Other Whistler Area Waterfalls Whistler Hiking Trails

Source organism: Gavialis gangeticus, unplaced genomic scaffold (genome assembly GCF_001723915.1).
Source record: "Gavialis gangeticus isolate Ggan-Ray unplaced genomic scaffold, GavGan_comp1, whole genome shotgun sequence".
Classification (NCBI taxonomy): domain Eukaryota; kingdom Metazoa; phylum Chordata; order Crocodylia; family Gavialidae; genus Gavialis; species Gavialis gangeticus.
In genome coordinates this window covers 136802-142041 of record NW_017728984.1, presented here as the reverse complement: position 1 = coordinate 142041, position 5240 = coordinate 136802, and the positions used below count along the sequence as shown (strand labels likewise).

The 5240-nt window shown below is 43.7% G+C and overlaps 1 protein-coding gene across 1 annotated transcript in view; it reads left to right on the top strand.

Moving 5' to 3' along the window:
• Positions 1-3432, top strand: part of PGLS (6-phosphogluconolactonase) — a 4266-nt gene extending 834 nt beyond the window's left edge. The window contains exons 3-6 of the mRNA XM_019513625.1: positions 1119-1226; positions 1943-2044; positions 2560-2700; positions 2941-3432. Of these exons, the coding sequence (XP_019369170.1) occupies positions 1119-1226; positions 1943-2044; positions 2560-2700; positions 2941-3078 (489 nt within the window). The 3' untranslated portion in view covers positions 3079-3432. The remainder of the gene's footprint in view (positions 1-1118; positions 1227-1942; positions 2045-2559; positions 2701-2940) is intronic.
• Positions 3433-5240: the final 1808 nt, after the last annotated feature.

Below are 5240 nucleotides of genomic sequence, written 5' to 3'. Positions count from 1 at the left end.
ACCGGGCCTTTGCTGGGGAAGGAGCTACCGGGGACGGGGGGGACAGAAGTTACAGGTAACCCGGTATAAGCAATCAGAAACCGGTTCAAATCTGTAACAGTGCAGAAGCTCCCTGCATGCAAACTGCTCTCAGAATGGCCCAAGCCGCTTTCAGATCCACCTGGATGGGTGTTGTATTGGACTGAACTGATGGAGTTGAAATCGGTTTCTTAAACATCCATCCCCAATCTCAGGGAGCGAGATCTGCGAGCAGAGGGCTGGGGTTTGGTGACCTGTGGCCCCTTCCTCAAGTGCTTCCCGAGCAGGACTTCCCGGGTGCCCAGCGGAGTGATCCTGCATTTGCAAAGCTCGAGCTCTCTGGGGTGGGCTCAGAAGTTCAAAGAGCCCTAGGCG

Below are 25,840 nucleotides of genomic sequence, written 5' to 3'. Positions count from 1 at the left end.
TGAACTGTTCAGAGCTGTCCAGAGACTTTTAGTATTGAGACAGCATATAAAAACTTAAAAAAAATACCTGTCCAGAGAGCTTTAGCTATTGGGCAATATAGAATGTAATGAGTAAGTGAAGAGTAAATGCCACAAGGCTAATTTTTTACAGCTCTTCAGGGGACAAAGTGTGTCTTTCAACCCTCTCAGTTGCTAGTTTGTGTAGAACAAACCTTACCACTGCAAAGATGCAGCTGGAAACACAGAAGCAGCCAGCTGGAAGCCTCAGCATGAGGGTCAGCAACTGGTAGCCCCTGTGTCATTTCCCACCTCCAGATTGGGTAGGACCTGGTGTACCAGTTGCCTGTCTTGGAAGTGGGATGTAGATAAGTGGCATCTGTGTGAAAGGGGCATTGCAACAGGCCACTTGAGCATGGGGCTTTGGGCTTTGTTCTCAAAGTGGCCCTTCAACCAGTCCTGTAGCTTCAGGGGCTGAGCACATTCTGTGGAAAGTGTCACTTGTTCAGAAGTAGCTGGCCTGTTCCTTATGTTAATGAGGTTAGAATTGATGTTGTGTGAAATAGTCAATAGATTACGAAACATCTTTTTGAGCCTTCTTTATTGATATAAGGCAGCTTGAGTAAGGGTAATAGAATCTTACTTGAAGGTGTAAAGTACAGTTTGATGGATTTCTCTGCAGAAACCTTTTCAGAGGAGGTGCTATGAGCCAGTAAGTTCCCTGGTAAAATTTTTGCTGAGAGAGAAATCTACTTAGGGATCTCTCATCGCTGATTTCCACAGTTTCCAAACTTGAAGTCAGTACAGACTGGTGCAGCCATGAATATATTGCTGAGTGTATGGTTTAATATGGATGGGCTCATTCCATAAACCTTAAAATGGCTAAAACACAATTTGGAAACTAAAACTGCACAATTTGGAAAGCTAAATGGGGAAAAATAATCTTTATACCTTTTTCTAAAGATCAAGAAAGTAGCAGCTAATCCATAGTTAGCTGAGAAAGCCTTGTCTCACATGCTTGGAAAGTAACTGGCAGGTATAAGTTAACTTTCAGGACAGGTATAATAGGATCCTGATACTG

is a very impressive 43 metre/141foot waterfall just 30 to 40 minutes south of Whistler in the Callaghan Valley. Open year-round and located just before Whistler Olympic Park where several of the 2010 Olympic events were held. There is a nice viewing platform on the edge of the cliff across from the falls which crash fantastically into the valley below. The parking area and viewing platform at is one big area just 40 metres from the main road (to Whistler Olympic Park). The adventurous can find the obscure trail that leads to both the top of the falls as well as, with great difficulty, to the base of the falls. The drive to Alexander Falls is fantastic and with lots to see. As soon as you turn off from the Sea to Sky Highway into the Callaghan Valley you ascend quickly into the mountains. Bears along the roadside are frequently seen as they seem to have a particular fondness for the fields of grass that grow in the sunny meadows that surround this recently constructed, paved road... Nairn Falls: (20 minute drive north of Whistler): Easy, flat trail, 1.2k easy hike to falls. Nairn Falls is a wonderful, crashing and chaotic waterfall that surrounds you from the elaborate viewing platform that allows you to safely watch it from above. The beautiful, green water rushes through the deep and angular channels of rock. Nairn Falls Provincial Park is located just a short 20 minute drive north of Whistler. From the large parking lot the well marked trail runs along the Green River for 1.2k to Nairn Falls. The trail is very easy and is hike-able year-round. Though considerable snow falls in the winter months here, the trail remains passable. There is quite a large and beautiful campground at Nairn Falls as well. Located right next to the parking lot there are 94 vehicle accessed campsites that disappear into the forest adjacent to the Green River. Rainbow Falls: (20 minute drive north of Whistler): Steep but short trail, 0.5k hike to falls. The beautiful and easily accessible Rainbow Falls are located just a short, half kilometre from the Rainbow Lake trailhead. Most hikers don't notice or make the short detour to take a look at Rainbow Falls on their way to Rainbow Lake. Rainbow Falls is a crashing section of falls that runs for several metres and visible at several locations. If you hike to Rainbow Lake you will encounter a couple other falls that are also considered Rainbow Falls, however, this section is generally regarded as "Rainbow Falls". The trailhead is a short 20 minute drive from Whistler Village. There is parking at Rainbow Park at Alta Lake as well as lots of room at the Rainbow Trail trailhead. In the winter there is quite a lot of snow to deal with, however this is a popular trail and you will likely find the snowy trail padded down from snowshoes and walkable without snowshoes even in the depths of winter. Shannon Falls: (45 minute drive south of Whistler): Steep but short trail, 0.3k hike to falls. Shannon Falls towers above Howe Sound at 335 metres as the third tallest falls in BC. The wonderful, though very short trail winds through a beautiful old growth forest to get to the base of the falls. From your car to the viewpoint takes only about four minutes, however the trail continues a bit further to a higher viewpoint (five minutes higher). You can even continue along the trail and join with the Stawamus Chief Trail which goes to the three summits of the Chief or to the challenging trail to Upper Shannon Falls. The trail to the Stawamus Chief and Upper Shannon Falls are very steep and almost constant stairs to be prepared for quite a workout comparable to the Grouse Grind in Vancouver.